Some colleagues at the U.S. NGO Global Exchange tipped me off to some sneaky data doctoring done by the Fraser Institute on climate change. The source is Understanding Climate Change: Lesson Plans for the Classroom, a resource for high school teachers. The particular graph is on page 69 (first page if you click on Lesson 5), attributed to NASA's Goddard Institute for Space Studies.
The text comments only that "The graph illustrates that temperatures have risen over time, except during a cooling period between 1940 and 1970 (a period during which CO2 levels rose rapidly)." Later, the lesson plans prompts teachers to "ask students to draw conclusions from the data using positive analysis" and provides a full-page version that can be printed and handed out to a class. Several other graphs are presented with varying time horizons, each carefully presented to sow doubt about climate change while appearing to be objective and scientific.
But here is the exercise students should be asked: compare the Fraser's version of the graph with the original from the NASA Goddard Institute. In the original version, five-year means are emphasized as a way of smoothing out the larger fluctuations in annual data. In the Fraser version it is the reverse: by emphasizing annual data and downplaying the five-year means it looks more random, as if there has been little warming at all. Ironically, the intro to the Fraser lesson states: "Students will learn that data can be misused, whether by a selective use of data subsets or by graphing and charting tricks."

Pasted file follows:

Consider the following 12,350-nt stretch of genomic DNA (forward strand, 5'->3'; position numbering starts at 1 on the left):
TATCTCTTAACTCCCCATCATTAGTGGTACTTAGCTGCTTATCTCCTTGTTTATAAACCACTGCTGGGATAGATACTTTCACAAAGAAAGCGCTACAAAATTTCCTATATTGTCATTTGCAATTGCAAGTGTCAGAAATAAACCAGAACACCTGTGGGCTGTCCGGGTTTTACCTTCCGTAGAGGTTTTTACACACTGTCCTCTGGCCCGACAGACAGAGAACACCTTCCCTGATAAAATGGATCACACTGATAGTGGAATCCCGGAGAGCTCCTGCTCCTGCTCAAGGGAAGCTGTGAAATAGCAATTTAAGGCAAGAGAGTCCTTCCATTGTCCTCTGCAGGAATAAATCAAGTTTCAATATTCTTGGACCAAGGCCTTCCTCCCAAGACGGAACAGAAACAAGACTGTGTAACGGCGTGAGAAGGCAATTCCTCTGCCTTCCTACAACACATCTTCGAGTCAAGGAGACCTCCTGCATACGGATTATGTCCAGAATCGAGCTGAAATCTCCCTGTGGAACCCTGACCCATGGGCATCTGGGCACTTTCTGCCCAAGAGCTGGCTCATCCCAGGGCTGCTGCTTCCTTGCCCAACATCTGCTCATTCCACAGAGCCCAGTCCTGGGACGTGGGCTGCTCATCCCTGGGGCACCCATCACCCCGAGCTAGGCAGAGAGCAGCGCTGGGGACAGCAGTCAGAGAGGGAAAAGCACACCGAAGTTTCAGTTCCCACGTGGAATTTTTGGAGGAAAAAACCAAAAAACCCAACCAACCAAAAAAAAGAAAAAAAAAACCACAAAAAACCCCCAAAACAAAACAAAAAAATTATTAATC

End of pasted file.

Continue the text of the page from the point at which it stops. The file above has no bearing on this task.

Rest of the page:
But the Fraser Institute is also guilty of omission. It's global warming we are talking about not American warming (although 2012 did top the charts as hottest year on record, highlighted by Hurricane Sandy and massive drought). Here is global data from the same source, which was passed over by the Fraser's lesson plan:
The Fraser's lesson plans show a few other graphs over longer time horizons that infer warming is normal and probably not caused by humans. In fact, there is scientific consensus on precisely the opposite. Why any teacher would use these materials in their classroom is beyond me, when there are many other lesson plans from credible institutions. But it also shows some of the secrets of the Fraser Institute's success: they publish materials that sound scientific and well-reasoned when they are actually fronting for corporate interests who profit from sowing confusion among the public.